Pelosi: Trump should be wearing a mask

Pelosi: Trump should be wearing a mask
© Greg Nash

Speaker Nancy PelosiNancy PelosiDefense lawyers for alleged Capitol rioters to get tours of U.S. Capitol Gaetz, Greene tout push to oust Cheney: 'Maybe we're the leaders' Free Speech Inc.: The Democratic Party finds a new but shaky faith in corporate free speech MORE (D-Calif.) said Wednesday that President TrumpDonald TrumpThe Memo: The Obamas unbound, on race Iran says onus is on US to rejoin nuclear deal on third anniversary of withdrawal Assaults on Roe v Wade increasing MORE should be setting an example for Americans during the coronavirus pandemic by wearing a face mask in public.

Trump has declined to wear any facial covering in public since his administration began recommending last month that people wear masks to help reduce the spread of the virus.

On Tuesday, Trump notably didn't wear a mask while touring a Honeywell plant in Arizona that is making N95 respirators. Trump said during an Oval Office event Wednesday afternoon that he briefly wore a mask "backstage" at the facility.


Pelosi has been wearing a facial covering in recent weeks, except while speaking in public such as on the House floor, press conferences and television interviews. She said that Trump should also be wearing a mask when appropriate to set an example for following his own administration's health guidelines.

"It's a vanity thing, I guess, with him," Pelosi said during an interview with MSNBC's "Andrea Mitchell Reports." "You'd think as the president of the United States, you would have the confidence to honor the guidance that you are giving others in the country. Yes, he should have worn a face mask."

"It's really another indication that as we tell everyone to wash their hands, 30 seconds, soap and water, top and bottom, wash your hands, hygiene and sanitation very important in fighting this. Apparently, the president has washed his hands of this," Pelosi said.

Trump and other officials on Tuesday's tour of the Honeywell facility were seen wearing safety googles, but not masks. Multiple signs in the factory instructed employees to wear masks, including one that stated: "Please wear your mask at all times."

A White House official said that the facility had said that the president and the other officials weren't required to wear masks but should take precautions.

Trump said while announcing the new recommendation that Americans wear facial coverings while out in public that he would not be wearing any himself.


"I just don’t want to wear one myself. It’s a recommendation; they recommend it," Trump said at a press briefing in early April. "I don’t know, somehow sitting in the Oval Office behind that beautiful Resolute Desk — the great Resolute Desk — I think wearing a face mask as I greet presidents, prime ministers, dictators, kings, queens, I don’t know. Somehow, I don’t see it for myself. I just don’t."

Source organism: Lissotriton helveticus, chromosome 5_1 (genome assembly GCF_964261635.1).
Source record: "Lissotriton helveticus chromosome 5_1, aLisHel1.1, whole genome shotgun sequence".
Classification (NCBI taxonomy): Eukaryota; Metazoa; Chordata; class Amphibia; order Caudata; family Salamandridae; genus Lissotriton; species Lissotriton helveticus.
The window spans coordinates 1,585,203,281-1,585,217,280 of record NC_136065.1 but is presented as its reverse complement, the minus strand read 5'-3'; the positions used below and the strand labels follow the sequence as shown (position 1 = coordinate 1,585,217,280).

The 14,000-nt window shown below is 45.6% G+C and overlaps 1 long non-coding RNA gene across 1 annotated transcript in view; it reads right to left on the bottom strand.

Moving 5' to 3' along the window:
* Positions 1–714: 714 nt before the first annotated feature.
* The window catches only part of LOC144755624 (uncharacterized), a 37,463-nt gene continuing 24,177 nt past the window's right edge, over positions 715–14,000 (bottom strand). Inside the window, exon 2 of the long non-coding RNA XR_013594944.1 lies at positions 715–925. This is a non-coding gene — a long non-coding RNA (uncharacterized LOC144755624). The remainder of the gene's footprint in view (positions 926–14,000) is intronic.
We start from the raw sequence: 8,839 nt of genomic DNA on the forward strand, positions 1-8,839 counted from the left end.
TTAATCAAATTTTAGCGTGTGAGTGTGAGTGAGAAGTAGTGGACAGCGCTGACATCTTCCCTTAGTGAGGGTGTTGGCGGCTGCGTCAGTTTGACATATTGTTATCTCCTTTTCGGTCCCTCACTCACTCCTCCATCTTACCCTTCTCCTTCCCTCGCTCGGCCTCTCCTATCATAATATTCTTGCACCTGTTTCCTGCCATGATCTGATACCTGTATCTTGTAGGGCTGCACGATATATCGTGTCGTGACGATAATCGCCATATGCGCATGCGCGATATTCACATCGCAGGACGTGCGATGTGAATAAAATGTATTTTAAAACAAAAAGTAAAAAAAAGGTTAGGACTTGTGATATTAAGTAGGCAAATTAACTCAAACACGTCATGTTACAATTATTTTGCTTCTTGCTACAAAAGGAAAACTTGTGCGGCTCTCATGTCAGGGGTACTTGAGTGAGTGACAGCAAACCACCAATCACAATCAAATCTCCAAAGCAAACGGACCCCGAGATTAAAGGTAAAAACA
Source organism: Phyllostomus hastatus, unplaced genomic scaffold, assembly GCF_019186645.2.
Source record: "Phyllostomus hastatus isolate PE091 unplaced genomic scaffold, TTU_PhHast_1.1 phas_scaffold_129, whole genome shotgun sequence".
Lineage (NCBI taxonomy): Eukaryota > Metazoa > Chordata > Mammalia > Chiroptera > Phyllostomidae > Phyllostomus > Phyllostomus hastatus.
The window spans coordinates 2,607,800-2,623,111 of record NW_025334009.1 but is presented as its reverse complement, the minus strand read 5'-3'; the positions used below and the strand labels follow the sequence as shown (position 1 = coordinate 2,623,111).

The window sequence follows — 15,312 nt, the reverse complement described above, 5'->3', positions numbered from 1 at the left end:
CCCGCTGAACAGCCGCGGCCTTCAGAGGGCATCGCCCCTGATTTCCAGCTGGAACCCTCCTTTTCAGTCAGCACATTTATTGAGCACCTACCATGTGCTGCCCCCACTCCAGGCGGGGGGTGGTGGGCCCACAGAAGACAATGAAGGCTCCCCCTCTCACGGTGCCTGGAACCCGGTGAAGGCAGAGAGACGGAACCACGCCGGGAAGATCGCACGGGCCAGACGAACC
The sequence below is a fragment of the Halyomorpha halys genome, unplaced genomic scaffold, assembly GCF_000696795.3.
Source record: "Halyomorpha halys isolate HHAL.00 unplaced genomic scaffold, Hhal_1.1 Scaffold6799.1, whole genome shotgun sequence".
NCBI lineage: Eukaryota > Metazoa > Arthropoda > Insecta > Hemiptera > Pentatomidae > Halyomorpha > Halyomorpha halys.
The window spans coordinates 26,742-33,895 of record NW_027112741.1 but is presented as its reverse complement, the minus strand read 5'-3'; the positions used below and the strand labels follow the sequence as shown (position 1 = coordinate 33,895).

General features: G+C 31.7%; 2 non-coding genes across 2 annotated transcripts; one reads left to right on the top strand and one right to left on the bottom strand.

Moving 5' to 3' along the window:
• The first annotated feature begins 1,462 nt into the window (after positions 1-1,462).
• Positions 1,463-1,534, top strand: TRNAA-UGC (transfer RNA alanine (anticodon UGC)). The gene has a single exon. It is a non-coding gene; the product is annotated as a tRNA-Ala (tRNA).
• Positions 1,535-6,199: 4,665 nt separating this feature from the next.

Vice President Pence also came under fire for declining to wear a mask during a visit to the Mayo Clinic in Rochester, Minn., while other officials around him did.

Pence initially defended his decision at the time, saying that he and Trump are regularly tested for the coronavirus and that he knew he wasn't contagious.

But Pence said Sunday during a Fox News town hall that he regretted not wearing a facial covering during the visit and noted that he wore a mask while touring a General Motors facility in Indiana two days later.

“I didn’t think it was necessary, but I should have worn a mask at the Mayo Clinic,” he said during the Fox News town hall.

“I think it really is a statement about the American people, the way people have been willing to step forward, practice social distancing, wear masks in settings where they can’t do that,” Pence continued. “I couldn’t be more grateful to see how the American people responded.”

Pelosi also said that the Trump administration should be doing more to ensure that business shutdowns can be lifted safely so that people will feel confident resuming their usual activities that contribute to the economy.

"The fact is if you undermine science, if you underfund testing, if you exaggerate the opportunity that is out there for the economy at the risk of people dying, that's not a plan. Death is not an economic motivator," Pelosi said.

"When the science tells us that we can do something differently or to be socially distant, wearing your mask, doing things in a way that is appropriate," she added. "But not cheering people on, going with guns and swastikas to the legislature in Michigan, and saying these are really good people."

Trump had issued several tweets seen as supporting calls to "liberate" states such as Michigan and Minnesota from social distancing measures.

People were photographed protesting such measures in Michigan. Many were openly carrying guns, which is legal in Michigan's Capitol.

Updated: 2:25 p.m.